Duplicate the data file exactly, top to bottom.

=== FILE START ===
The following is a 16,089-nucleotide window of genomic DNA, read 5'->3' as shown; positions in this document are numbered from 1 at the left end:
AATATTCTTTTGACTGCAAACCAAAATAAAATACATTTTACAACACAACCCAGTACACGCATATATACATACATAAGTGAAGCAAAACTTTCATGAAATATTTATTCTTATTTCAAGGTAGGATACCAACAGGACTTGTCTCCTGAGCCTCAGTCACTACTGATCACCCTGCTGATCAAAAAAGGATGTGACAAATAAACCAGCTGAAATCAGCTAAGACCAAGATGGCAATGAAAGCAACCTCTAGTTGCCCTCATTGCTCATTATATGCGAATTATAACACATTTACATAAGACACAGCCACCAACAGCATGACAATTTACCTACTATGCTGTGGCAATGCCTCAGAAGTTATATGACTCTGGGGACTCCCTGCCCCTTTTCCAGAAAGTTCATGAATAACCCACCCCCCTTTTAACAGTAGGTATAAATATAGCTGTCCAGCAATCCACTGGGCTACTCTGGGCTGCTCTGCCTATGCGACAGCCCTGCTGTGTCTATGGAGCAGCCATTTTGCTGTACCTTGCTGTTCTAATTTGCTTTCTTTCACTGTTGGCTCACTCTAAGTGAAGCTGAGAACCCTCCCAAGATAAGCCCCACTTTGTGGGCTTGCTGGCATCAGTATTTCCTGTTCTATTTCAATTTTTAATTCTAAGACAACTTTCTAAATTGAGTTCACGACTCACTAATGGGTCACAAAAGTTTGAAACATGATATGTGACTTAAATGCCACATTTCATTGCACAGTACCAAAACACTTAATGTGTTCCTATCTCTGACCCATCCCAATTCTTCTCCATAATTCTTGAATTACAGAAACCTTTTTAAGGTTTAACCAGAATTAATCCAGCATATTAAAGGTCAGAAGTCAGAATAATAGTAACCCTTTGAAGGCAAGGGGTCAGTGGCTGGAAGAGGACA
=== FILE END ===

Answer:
The following is a 16,089-nucleotide window of genomic DNA, read 5'->3' as shown; positions in this document are numbered from 1 at the left end:
AATATTCTTTTGACTGCAAACCAAAATAAAATACATTTTACAACACAACCCAGTACACGCATATATACATACATAAGTGAAGCAAAACTTTCATGAAATATTTATTCTTATTTCAAGGTAGGATACCAACAGGACTTGTCTCCTGAGCCTCAGTCACTACTGATCACCCTGCTGATCAAAAAAGGATGTGACAAATAAACCAGCTGAAATCAGCTAAGACCAAGATGGCAATGAAAGCAACCTCTAGTTGCCCTCATTGCTCATTATATGCGAATTATAACACATTTACATAAGACACAGCCACCAACAGCATGACAATTTACCTACTATGCTGTGGCAATGCCTCAGAAGTTATATGACTCTGGGGACTCCCTGCCCCTTTTCCAGAAAGTTCATGAATAACCCACCCCCCTTTTAACAGTAGGTATAAATATAGCTGTCCAGCAATCCACTGGGCTACTCTGGGCTGCTCTGCCTATGCGACAGCCCTGCTGTGTCTATGGAGCAGCCATTTTGCTGTACCTTGCTGTTCTAATTTGCTTTCTTTCACTGTTGGCTCACTCTAAGTGAAGCTGAGAACCCTCCCAAGATAAGCCCCACTTTGTGGGCTTGCTGGCATCAGTATTTCCTGTTCTATTTCAATTTTTAATTCTAAGACAACTTTCTAAATTGAGTTCACGACTCACTAATGGGTCACAAAAGTTTGAAACATGATATGTGACTTAAATGCCACATTTCATTGCACAGTACCAAAACACTTAATGTGTTCCTATCTCTGACCCATCCCAATTCTTCTCCATAATTCTTGAATTACAGAAACCTTTTTAAGGTTTAACCAGAATTAATCCAGCATATTAAAGGTCAGAAGTCAGAATAATAGTAACCCTTTGAAGGCAAGGGGTCAGTGGCTGGAAGAGGACA